The Patriarch

the male head of a family or tribe, an older man who is powerful within an organization, the male founder of somethingOxford English Dictionary

Introduction

“Every great warrior must learn to endure and overcome the adversities of life.”

Lailah Gifty Akita

He stood 6 ft tall, charming, bohemian, and pacific-type in complexion in a country where 85% of men were dark chocolate-skinned. And man, was he gorgeous. He was a socialite and coordinates his wears with an intentional flair that makes him the envy of any social gathering. His signature hat, which he dons on his traditional wear, is uniquely him and has been imitated by many. And talking about his traditional wear – normally 10 yards of cloth material is required for the complete traditional wear that comprises of the sokoto (pant or like the English would say; trouser); the dansiki which is a caftan-like shirt which could be long or mid-length worn over the sokoto; and the agbada which is the flowing garment worn over the other two – but The Patriarch uses an extra 2 yards which makes his agbada extremely flowing. How he got to be who he was, attaining his status in different spheres of life, and becoming The Patriarch, without his father in his life, is beyond my imagination. He owed some of that to his indefatigable mother who lived to be 101 years on earth before saying goodbye. His father died when he was barely six years of age. Sometimes his children wondered if he ever knew his dad as none remembered coming across their granddad’s picture. For a man whose pastime is taking photos and who kept a chest full of albums, not having a pic of his dad was a suspect. But no-one ever asked nor questioned it as his children knew the topic was a sensitive one for him.

His hobbies, business, …

The Patriarch loved cars; seemed like he collected them. Mercedes was his favorite, and he owned quite a few of the models. He lived in a country where you paid cash for cars; not finance them. His Mercedes Benz was licensed “32.” He had a few variations of “32.” Many wonder why the number, but never got to ask him.  Of course, he drove other cars – Range Rover, various sports cars, and a couple of other cars dedicated to his children. As a father, he was dedicated; as a friend, he was loyal almost to a fault; in business and social circles, he was influential. An influencer, way before social media.  He was the kind of man one would always want on his side.  Who would not want him for a husband, a son, a father, sibling, or a friend?

. . .

He was also a magnate having made his money as a realtor and developer. He had his offices in two cities and shuttles to and fro.  He had a few foreign business partners; his closest were Gorisek from the old Yugoslavia and Schubert from Germany. With his partners, they imported various items into the country, such as the Holstein beer, the Ice Cream trucks which were super-hits of its time. They also began the meat processing and ice-block factories in his hometown, to name a few.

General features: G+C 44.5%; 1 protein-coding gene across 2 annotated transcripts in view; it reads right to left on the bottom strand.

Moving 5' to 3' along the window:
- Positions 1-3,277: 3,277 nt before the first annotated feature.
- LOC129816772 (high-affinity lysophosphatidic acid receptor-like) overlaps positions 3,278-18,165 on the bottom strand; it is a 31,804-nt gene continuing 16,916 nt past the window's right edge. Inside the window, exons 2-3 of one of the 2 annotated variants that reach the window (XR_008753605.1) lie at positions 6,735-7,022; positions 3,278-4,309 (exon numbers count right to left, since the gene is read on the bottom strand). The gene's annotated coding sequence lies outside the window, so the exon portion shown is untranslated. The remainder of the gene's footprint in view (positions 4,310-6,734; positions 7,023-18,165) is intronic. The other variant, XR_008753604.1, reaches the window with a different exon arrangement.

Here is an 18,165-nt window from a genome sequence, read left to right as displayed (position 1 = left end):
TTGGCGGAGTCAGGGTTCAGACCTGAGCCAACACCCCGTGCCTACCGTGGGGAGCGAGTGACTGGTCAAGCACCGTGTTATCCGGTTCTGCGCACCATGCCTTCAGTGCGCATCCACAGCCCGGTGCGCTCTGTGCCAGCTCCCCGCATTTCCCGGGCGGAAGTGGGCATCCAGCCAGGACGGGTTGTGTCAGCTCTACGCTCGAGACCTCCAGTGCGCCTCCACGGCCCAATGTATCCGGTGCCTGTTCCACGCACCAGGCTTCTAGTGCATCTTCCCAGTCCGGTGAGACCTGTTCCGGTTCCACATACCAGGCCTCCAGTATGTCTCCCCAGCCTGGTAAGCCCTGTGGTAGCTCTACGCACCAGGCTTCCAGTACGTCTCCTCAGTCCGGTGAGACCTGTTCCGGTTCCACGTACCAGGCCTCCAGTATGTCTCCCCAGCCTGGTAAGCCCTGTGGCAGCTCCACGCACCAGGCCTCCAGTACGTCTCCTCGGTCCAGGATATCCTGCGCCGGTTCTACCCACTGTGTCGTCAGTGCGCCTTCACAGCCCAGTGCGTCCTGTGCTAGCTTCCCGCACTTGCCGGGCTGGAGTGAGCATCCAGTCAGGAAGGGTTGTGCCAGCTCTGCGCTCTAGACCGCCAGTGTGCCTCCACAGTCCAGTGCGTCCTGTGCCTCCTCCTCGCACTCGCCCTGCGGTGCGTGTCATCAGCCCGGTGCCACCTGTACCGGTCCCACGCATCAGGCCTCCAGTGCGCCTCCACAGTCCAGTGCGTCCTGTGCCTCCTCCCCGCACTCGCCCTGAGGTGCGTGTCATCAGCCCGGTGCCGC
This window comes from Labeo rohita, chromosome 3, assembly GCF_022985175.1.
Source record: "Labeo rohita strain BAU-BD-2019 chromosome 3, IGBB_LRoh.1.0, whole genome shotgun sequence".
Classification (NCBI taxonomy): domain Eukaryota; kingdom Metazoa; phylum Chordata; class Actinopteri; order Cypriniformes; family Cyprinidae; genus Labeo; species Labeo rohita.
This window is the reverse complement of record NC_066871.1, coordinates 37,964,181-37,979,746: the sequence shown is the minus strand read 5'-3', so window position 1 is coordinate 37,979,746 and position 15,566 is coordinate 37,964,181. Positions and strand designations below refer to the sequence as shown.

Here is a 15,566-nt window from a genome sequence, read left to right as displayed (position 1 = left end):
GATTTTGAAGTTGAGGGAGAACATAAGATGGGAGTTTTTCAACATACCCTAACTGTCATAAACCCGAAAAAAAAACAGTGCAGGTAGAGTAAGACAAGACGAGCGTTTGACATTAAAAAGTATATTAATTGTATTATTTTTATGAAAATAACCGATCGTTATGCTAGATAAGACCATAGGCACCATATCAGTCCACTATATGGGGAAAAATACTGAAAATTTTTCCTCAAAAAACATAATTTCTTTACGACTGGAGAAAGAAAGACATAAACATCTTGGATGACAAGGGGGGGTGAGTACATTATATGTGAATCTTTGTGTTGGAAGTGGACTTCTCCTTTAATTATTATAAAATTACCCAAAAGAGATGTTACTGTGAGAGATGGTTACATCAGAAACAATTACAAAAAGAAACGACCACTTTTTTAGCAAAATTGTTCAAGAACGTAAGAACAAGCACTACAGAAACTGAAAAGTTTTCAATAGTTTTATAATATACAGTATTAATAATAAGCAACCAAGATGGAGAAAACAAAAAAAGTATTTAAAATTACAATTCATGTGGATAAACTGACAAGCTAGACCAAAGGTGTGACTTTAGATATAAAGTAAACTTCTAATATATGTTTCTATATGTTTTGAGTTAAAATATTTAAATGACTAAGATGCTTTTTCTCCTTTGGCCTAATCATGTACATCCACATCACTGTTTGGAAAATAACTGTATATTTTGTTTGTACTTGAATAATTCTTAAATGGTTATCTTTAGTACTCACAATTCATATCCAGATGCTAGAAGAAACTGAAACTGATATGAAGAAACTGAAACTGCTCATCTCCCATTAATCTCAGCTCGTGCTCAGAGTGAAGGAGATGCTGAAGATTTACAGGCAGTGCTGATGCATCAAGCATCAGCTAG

. . .

As a socialite, The Patriarch belonged to a few elite social clubs and loved to host parties. His signature annual Ileya (aka Eid il Kabir) was always the talk-of-town hosting friends of the who-is-who of society from Kings (Obas), to high-ranking government officials, politicians, business moguls, and family members. Everyone looked forward to being invited to, and attending, his party. Friends would call to RSVP letting him know that they were out-of-town but will not miss it for anything. As the RSVPs were received, he would beckon to his daughter, who helped compile the annual list of invitees, to check them off.  

The Women in his life

He had few women in his life.  As an only child, it was often rumored that his mother encouraged him to have as many women as he could. Others would say, he just could not keep his eyes off women.  The Patriarch would often respond – “that the women would not leave him alone; that he was still a virgin at 28.”  In the ’60s, being a virgin at 28 when those age groups were married with their third or fourth child, was a big deal. Whatever the truth is, God knows.  Like his children, he never wanted anyone to remind him of the count of women in his life.  And with so many women, one could not keep a tab on the woman who was home-based with him.   The longest The Patriarch had a woman/wife was about nine years.  Thereafter, his women lasted from two to four years!

Honorary life

He was honored at both sides of his parents’ hometown with chieftaincy titles. This was when chieftaincy titles were prominently an act of honor.  He was a Justice of Peace and would, later, again be honored with his State’s chieftaincy title.  His chieftaincy titles got him the nickname “Triple Chief.”  With these titles, his residence shifted to his hometown and he visited his other homes weekly; sometimes monthly.

Men ought to know …

“And, though the warrior’s sun has set, its light shall linger round us yet, Bright, Radiant, Blessed.”

Jorge Manrique

Life is a battle has become a cliché. But life battles are real, and The Patriarch had lots of them.  Did I hear you whisper, “so do I and many others?” True, but wait till you hear The Patriarch’s battles and let me know if your battles were as close! The Patriarch wrestled with powers, principalities, rulers of darkness, and spiritual wickedness in high places. He won some; lost a few, but all in all, he was a warrior till the end. 

Children are men’s primary legacy; every other is secondary. And men ought to remember them when doing their lives.

Come with me as I unpack and narrate the life of The Patriarch; a story of a life full of love (or the lack thereof), warfares of every imaginable kind, and an end that left him lonely but dignified and with tons of questions left unanswered.

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